By Greg Amos
Two bears made the news this week, but many more have been showing up in conversations around the valley.
The fading light of summer is spurring our local ursus americanus (black bear) population to forage like mad in preparation for the upcoming hibernation season. While were not obliged to match that level of effort in preparing for winter, we do owe it to our local bears to keep them honest by keeping our garbage and other bear attractants securely out of reach.
This message is the reason for the Bear Aware programs existence, and its a message that is slowly getting through. That said, it just takes one temporary lapse of carefulness to create a bewildering situation such as that faced by the cub in Radium Hot Springs two weeks ago. I might emerge from the dumpster with the same frazzled expression (see page 5) if I were the one locked inside it for hours.
But the cub, despite not being immediately re-united with its mother, came out of that situation relatively unscathed, unlike the suspected marauding bear that was trapped and killed earlier this month near Invermere.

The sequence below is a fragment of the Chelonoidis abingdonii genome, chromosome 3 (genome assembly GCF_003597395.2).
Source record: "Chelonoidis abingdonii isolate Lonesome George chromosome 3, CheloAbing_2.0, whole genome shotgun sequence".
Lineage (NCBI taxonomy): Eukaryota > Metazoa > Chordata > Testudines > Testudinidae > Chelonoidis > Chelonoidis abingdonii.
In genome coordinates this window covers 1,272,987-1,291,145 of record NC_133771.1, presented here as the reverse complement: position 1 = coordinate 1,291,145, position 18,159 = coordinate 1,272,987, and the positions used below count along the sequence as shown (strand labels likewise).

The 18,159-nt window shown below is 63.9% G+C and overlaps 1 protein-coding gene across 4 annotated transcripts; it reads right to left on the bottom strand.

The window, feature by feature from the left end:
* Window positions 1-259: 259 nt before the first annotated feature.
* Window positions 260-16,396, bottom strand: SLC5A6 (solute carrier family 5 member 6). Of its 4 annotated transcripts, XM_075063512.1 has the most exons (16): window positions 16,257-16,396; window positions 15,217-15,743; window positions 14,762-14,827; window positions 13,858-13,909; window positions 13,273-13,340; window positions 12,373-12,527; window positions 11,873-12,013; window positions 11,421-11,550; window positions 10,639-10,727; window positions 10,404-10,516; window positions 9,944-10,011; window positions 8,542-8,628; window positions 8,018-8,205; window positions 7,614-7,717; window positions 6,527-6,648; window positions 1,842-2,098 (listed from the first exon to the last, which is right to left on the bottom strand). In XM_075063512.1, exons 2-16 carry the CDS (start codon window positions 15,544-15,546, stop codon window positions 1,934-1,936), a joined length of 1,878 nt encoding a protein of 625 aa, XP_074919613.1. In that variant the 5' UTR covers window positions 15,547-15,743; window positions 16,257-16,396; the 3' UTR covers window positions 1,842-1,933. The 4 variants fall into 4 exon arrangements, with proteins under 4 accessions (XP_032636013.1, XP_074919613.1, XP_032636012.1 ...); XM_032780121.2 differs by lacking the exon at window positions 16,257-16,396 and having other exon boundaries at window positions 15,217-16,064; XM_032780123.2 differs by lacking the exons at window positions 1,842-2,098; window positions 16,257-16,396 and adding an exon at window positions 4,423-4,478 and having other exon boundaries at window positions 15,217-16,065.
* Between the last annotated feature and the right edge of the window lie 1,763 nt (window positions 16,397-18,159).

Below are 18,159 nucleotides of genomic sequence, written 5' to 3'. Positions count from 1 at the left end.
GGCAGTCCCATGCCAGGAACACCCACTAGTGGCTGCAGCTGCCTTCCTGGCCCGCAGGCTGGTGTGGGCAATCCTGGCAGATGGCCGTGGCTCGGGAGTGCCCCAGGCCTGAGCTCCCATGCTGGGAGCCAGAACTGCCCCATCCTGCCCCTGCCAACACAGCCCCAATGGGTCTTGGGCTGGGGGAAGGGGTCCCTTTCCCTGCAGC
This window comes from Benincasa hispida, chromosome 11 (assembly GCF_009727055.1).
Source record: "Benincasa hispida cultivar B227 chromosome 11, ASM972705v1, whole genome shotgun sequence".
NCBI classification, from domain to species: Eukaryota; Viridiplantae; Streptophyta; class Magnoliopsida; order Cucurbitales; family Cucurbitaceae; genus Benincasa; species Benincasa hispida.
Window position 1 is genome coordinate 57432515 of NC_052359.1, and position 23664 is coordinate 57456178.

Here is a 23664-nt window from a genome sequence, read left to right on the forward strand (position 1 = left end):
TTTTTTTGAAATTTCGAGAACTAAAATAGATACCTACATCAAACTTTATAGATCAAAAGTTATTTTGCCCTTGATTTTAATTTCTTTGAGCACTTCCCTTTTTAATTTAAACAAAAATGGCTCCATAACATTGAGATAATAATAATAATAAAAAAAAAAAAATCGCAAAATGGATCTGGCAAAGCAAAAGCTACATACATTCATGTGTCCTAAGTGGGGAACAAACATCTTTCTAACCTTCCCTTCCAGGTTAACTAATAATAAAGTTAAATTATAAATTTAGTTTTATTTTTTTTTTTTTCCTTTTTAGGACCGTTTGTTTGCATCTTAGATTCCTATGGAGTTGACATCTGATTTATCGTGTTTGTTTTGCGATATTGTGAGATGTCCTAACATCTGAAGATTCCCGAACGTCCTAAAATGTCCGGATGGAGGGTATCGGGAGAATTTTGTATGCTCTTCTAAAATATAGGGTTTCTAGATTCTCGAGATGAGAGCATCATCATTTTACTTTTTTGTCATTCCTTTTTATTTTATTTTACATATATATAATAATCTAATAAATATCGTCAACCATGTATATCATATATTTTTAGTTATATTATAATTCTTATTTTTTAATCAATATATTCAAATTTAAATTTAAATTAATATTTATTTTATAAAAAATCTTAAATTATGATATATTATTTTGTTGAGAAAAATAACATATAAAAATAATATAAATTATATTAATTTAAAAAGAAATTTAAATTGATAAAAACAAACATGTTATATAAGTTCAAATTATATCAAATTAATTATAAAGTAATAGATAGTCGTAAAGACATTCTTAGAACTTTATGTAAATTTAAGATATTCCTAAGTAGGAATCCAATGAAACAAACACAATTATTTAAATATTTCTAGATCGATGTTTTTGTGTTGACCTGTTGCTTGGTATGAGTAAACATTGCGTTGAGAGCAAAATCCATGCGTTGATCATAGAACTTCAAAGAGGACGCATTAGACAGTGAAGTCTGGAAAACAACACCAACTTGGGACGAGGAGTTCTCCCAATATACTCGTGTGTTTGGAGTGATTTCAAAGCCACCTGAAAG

I dont yet have the numbers for how many bears conservation officers are forced to kill each year in the Columbia Valley, but its almost certain that number could be lowered with greater awareness and effort around bear-proofing. I would wager theres not a yard in the valley that hasnt at least been cased out by a hungry bear, so this advice really applies to every homeowner in the region.
How we look out for local wildlife says a lot about who we are as a community. The obviously dissenting views around recent deer culls serves as notice that we dont all see our responsibility the same way. Despite all efforts to the contrary, developing a community will always have a squeeze effect on local wildlife habitat. Culls and kills may in the end be necessary in certain cases, but should always be treated as a worst-case scenario.
Its up to us to look out for local wildlife, to ensure we dont have to make such hard choices.